McDonald’s Is Making a Major Change That May Leave Diners Thirsty
The fast-food giant announced it's ditching its self-serve drink stations. Here's when it's happening, plus more must-know info about the change.
If your idea of the best fast-food beverage combines McDonald’s Coke with a little bit of McDonald’s Sprite, we have some bad news for you: Mixing your own soda concoctions will soon be a thing of the past at your favorite fast-food joint. The self-serve beverage station is entering the realm of things you won’t find at McDonald’s anymore.
Nope, this isn’t another McDonald’s rumor. It’s a cold, hard fact, first reported by the State Journal-Register in Springfield, Illinois. The fast-food giant recently confirmed the news, stating that all McDonald’s U.S. restaurants will be phasing out their self-service beverage stations. “This change is intended to create a consistent experience for both customers and crew across all ordering points, whether that’s McDelivery, the app, kiosk, drive-thru or in-restaurant,” the company told USA Today in a recent statement.
So what exactly does this mean for customers, and when will the machines officially be gone? Read on for everything you need to know.
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When is the change happening?
In an aim to create a more seamless dining experience, McDonald’s has committed to ditching its self-service beverage stations nationwide. As the company reasons, workers are already pouring drinks for customers in the drive-thru line; they may as well pour drinks for dine-in guest too.
You still have a few more years to grab your own drinks at McDonald’s. But by 2032, all the fast-food chain’s U.S. locations will be free of these self-serve machines, and many restaurants have already ditched them. Several franchise owners confirmed the transition to a staff-poured system in interviews with the State Journal-Register.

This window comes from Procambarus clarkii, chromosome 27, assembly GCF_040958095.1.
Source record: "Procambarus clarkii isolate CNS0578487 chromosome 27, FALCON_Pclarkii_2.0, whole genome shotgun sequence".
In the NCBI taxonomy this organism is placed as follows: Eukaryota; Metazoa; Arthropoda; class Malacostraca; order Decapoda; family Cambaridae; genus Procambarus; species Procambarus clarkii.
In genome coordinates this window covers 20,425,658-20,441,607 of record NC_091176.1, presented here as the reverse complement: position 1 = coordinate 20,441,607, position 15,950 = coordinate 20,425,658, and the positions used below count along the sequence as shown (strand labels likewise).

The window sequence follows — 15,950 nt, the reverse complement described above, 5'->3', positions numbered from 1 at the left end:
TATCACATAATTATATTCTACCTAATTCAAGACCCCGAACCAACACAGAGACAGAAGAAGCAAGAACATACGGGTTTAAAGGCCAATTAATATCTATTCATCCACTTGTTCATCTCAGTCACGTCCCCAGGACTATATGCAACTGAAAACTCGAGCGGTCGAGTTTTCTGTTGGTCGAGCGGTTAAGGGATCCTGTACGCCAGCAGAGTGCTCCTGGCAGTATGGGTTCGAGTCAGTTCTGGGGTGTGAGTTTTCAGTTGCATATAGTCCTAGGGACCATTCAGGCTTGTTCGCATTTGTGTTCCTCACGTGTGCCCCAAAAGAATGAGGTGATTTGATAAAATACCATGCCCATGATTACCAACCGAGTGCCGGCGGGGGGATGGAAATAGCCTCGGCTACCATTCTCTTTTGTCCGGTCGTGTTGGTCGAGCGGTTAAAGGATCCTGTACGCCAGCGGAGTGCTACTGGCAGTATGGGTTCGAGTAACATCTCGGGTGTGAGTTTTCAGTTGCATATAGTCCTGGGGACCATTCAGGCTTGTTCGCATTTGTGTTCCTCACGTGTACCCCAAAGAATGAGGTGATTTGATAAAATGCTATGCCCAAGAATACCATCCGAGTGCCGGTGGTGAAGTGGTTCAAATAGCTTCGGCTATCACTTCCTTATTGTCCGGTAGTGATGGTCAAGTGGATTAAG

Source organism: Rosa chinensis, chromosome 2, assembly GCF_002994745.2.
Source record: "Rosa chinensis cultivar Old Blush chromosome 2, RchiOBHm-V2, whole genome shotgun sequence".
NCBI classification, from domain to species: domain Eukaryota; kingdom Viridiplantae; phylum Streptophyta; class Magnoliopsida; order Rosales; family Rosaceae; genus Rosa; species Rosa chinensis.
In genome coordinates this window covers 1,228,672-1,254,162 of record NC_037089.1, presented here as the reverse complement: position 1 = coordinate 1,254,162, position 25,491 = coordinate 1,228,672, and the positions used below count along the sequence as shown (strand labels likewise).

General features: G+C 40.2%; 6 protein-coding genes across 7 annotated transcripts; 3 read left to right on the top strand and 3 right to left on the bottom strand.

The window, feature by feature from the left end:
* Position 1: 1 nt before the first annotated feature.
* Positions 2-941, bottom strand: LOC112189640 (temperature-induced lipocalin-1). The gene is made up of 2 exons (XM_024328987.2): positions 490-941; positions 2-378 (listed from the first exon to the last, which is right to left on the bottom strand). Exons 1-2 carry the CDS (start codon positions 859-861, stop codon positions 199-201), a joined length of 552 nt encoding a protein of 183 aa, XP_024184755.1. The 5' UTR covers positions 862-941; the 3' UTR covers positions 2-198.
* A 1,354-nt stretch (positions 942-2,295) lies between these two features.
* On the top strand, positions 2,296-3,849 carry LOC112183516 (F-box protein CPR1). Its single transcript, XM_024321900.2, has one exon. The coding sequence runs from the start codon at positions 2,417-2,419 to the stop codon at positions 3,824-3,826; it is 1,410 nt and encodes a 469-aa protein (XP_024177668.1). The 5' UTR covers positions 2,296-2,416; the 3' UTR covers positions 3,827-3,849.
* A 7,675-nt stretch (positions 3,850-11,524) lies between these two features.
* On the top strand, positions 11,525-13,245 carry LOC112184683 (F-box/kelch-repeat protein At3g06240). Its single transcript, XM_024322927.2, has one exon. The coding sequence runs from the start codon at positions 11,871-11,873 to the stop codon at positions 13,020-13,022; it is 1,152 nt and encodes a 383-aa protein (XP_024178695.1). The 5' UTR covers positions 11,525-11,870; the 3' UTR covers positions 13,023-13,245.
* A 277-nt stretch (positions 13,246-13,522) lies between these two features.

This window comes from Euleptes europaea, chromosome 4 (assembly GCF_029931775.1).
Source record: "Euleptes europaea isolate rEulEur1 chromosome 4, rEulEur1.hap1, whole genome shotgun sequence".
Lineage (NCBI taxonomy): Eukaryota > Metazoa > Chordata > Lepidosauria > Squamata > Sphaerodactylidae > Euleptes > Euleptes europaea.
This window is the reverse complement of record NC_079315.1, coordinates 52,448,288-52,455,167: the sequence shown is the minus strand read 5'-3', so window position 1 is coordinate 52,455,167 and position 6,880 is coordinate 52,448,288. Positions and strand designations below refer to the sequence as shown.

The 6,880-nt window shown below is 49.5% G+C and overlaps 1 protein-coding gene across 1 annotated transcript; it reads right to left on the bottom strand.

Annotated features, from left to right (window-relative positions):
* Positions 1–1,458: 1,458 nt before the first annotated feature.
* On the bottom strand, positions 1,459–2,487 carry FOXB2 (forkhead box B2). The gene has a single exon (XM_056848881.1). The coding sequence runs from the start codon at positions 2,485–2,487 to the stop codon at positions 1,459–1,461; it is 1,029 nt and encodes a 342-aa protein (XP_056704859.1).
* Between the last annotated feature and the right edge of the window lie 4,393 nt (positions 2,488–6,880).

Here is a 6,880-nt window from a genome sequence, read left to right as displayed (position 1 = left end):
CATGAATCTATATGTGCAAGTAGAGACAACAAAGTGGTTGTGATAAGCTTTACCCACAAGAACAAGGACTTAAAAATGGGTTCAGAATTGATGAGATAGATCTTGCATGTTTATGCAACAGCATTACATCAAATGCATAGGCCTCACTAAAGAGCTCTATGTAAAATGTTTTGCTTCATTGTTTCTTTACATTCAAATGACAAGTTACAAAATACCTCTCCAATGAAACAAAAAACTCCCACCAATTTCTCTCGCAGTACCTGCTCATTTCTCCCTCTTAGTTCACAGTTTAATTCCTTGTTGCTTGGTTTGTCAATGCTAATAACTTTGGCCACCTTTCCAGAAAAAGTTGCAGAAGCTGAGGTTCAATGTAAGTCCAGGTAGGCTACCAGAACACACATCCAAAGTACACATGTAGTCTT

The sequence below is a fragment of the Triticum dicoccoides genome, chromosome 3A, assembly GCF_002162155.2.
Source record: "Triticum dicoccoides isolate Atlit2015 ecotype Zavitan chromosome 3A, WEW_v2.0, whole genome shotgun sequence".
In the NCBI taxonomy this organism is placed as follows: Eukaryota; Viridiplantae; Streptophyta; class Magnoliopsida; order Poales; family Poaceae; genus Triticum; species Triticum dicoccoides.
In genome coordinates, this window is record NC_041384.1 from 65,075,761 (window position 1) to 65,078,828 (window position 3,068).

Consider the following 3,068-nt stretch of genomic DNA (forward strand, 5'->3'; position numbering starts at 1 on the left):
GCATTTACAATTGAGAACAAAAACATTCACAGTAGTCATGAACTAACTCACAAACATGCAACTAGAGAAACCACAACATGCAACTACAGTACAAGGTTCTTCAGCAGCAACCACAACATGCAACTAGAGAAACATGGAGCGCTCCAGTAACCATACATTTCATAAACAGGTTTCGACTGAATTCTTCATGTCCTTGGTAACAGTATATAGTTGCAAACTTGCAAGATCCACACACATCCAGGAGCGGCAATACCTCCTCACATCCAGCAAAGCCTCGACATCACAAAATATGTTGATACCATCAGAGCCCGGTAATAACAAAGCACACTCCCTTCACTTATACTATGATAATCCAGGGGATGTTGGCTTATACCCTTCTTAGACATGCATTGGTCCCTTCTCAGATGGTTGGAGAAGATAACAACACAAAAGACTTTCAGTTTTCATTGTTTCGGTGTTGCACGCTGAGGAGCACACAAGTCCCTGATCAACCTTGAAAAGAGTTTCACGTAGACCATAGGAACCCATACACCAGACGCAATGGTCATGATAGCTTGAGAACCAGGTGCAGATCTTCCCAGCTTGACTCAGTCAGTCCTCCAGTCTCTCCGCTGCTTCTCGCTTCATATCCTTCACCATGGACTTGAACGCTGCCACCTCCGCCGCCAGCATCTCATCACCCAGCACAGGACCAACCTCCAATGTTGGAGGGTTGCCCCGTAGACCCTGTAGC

What can you expect once the change takes effect?
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Reactions to this latest McDonald’s change have been mixed, with some happy customers zeroing in on the fact that self-serve beverage stations are typically a mess. Relying on a staff station that may be cleaned more often could be more hygienic, they say.
Not everyone is a fan, though. The move may create a more consistent experience, but it also upsets two major reasons customers love to dine in at the burger chain. The prospect of losing these perks has irked longtime McDonald’s fans.
Free refills aren’t going away—McDonald’s says refills will be allowed for customers who ask—but as customers point out, refilling drinks will be more disruptive with this change. You’ll have to wait in line for a refill, slowing you down and causing delays for the fast-food employees working hard to serve meals within that speedy five-minute average the chain is known for.
“The claim that this will make things more convenient is so much corporate PR speak,” writes Reddit user ProjectNo4090. “Me having to wait in line for a refill, and people in line to order food having to wait for me to get a refill, is NOT more convenient than me walking up to a soda dispenser and getting the refill myself.”
Without the stations, customers may not be able to enjoy the experience of mixing and matching drink combos. Although McDonald’s says this allows “too much variation in the overall beverage experience,” customers are already saying they’ll miss this particular perk. “My favorite drink is Coke with a shot of orange Fanta,” writes Reddit user TheQuarantinian. “Guess that’ll be a thing of the past.”